The battle over the late actor Alan Thicke's estate continues 17 months after his death. The latest controversy involves claims from his widow, Tanya Callau, that Thicke's two adult sons, Brennan and Robin, are reckless in how they spend funds from Thicke's trust.

Callau — who was the actor's third wife — alleges her stepsons haven't yet distibuted her portion of the estate. Thicke's sons are co-trustees of Thicke's estate.

Trusts 101: Basic information you need to know

Estate planning is a mystifying process for some people, but it doesn't have to be. One of the aspects of this journey is to decide if you will use trusts, a will or a combination of both to pass out assets after your death. While it might seem like these are reserved for the wealthy, this isn't the case. No matter what level of assets you have, you should have an estate plan in place.

If you do have assets to pass on to loved ones, friends or other entities, you might want to do so with a trust. Unlike wills, these don't have to go through the probate process so the beneficiary will be able to receive assets faster and with less expense than what might be possible with a will. If you do plan on including trusts in the estate plan, you should have at least a basic understanding of these tools.

Special needs trusts protect eligibility for government benefits

Are you worried about leaving money to a child with special needs because that child depends on government benefits? You know that the gift or inheritance may completely eliminate that eligibility or reduce the amount the person can receive. You want to help cover the costs of care, not make it impossible for the person to get benefits he or she has come to depend on already.

One potential solution is to use a special needs trust. By leaving the money to the trust, rather than to the individual directly, you do not change the size of that person's estate. His or her assets stay the same, so government benefits are not impacted. The rules for Social Security approve this completely legal way to pass assets on without interference.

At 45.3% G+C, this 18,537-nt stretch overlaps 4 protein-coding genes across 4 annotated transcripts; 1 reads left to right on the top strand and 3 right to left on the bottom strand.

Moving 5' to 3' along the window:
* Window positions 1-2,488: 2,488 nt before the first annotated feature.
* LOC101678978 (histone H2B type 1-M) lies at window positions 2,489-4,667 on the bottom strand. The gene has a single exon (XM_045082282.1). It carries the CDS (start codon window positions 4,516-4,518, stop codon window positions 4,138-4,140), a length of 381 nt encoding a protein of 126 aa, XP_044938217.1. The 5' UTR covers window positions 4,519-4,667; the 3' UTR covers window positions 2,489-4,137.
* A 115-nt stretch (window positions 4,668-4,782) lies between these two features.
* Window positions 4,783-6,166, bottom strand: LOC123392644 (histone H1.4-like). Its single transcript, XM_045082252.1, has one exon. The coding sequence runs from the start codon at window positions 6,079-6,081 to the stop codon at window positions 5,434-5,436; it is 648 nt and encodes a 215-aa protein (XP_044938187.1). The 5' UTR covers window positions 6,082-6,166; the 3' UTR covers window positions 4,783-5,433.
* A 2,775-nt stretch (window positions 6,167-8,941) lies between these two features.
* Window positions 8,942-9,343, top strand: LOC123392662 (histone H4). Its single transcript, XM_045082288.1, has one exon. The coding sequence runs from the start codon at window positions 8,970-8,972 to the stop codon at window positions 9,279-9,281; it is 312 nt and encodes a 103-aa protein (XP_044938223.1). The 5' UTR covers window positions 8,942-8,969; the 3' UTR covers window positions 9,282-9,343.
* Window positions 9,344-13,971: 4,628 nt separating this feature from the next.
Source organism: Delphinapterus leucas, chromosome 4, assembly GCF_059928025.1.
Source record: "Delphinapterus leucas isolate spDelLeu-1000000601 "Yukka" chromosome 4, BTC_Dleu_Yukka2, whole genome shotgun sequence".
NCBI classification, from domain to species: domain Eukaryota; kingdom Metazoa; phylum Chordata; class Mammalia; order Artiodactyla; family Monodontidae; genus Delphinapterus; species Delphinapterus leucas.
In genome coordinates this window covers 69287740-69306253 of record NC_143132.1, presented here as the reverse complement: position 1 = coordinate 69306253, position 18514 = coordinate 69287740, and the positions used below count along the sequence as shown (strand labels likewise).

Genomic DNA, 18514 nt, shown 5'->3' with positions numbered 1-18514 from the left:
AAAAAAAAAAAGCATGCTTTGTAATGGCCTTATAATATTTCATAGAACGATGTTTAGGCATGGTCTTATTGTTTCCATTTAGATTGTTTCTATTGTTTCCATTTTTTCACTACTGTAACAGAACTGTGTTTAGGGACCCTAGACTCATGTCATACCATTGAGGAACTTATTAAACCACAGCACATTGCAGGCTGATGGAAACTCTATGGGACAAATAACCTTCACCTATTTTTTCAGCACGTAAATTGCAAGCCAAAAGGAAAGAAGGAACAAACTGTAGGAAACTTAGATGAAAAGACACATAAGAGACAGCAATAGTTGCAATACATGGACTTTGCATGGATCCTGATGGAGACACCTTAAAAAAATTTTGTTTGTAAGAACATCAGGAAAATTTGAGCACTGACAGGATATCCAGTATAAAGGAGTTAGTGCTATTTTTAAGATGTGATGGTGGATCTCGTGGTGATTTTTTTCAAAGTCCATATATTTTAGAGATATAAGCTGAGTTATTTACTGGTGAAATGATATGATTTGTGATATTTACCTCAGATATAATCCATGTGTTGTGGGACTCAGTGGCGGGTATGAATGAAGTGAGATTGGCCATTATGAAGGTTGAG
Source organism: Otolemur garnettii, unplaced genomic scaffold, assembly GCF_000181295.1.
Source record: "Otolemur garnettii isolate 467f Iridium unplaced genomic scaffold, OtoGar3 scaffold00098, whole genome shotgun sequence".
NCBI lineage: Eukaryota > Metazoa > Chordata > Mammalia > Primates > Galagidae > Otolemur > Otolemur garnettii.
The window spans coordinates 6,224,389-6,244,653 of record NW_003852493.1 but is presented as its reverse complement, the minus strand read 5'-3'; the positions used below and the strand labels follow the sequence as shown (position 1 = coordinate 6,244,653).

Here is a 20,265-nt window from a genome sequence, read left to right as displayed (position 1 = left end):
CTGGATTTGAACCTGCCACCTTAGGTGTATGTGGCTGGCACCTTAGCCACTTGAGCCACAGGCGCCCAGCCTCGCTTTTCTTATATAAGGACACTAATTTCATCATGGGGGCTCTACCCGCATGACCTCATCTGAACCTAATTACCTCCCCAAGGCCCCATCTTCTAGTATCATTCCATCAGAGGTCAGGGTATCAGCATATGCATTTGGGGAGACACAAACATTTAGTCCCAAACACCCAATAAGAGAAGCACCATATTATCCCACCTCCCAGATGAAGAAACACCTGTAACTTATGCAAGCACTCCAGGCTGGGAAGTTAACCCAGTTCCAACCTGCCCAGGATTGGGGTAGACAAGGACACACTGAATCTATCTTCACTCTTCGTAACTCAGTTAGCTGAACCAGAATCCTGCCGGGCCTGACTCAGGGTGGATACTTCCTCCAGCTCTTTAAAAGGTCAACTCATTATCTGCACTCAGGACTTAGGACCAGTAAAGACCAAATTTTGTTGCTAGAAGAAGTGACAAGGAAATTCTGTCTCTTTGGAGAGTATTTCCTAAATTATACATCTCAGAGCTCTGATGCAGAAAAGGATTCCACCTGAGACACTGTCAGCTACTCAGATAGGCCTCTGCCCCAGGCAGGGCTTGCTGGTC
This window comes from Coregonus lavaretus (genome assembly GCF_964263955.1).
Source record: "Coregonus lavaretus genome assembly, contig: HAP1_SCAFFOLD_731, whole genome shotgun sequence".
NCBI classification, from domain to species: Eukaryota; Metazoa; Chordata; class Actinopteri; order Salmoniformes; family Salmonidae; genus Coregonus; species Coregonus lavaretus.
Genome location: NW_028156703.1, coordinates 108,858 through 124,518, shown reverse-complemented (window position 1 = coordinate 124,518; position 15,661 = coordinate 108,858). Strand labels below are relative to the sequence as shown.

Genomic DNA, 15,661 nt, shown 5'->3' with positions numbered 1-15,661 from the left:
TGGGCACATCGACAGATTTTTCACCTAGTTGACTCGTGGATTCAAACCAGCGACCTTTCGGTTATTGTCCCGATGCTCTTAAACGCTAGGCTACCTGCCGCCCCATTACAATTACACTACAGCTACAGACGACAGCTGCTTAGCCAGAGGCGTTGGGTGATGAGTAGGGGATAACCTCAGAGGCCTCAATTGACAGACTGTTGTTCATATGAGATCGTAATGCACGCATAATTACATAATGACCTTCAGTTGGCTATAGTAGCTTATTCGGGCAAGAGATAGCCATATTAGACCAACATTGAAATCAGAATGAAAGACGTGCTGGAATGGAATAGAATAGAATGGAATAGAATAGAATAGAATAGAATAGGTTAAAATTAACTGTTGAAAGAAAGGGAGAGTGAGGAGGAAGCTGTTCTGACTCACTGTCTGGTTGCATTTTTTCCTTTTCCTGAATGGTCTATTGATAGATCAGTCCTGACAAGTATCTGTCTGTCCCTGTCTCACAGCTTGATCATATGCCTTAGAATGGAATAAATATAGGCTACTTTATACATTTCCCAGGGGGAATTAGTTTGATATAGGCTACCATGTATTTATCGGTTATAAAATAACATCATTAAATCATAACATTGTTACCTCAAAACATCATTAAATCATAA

Can I avoid probate in California?

Avoiding probate is a serious concern for most individuals with any significant estate, especially those who own real estate here in California. If you own a home in California, then you probably exceed the threshold of personal wealth that triggers probate, so it is wise to consider the means you may use to circumvent probate when you pass away, to ensure that your wishes and legacy remain properly protected.

Estate planning employs many legal tools to help a person avoid probate, commonly including trusts and strategic giving. By using a trust, a person may remove property placed within the trust from his or her personal possession, preventing that property from undergoing the probate process. It is important to remember, however, that property placed within a trust likely means that the creator of the trust has limited access to the asset or may lack some forms of control over it.

Establishing guardianship in your estate plan

For a number of reasons, if you are a parent, it is well past time to create an estate plan. Not only do you want to make sure that you leave your children any property you want them to keep, but you also need to make it very clear who you wish to care for your children if you pass away. You'll probably also want to allocate sufficient resources to carry out these duties to the individual(s) you choose as guardians.

Creating a guardianship plan is a heavy task, but one that offers immense peace of mind. While you certainly may not enjoy the prospect of considering your own mortality, knowing that your wishes are clear and that your family has the resources they need in the event that you pass away is crucial. Also, it is important to understand that if you do not specify a certain person as your children's guardian, the state may place them with some other party you would never select.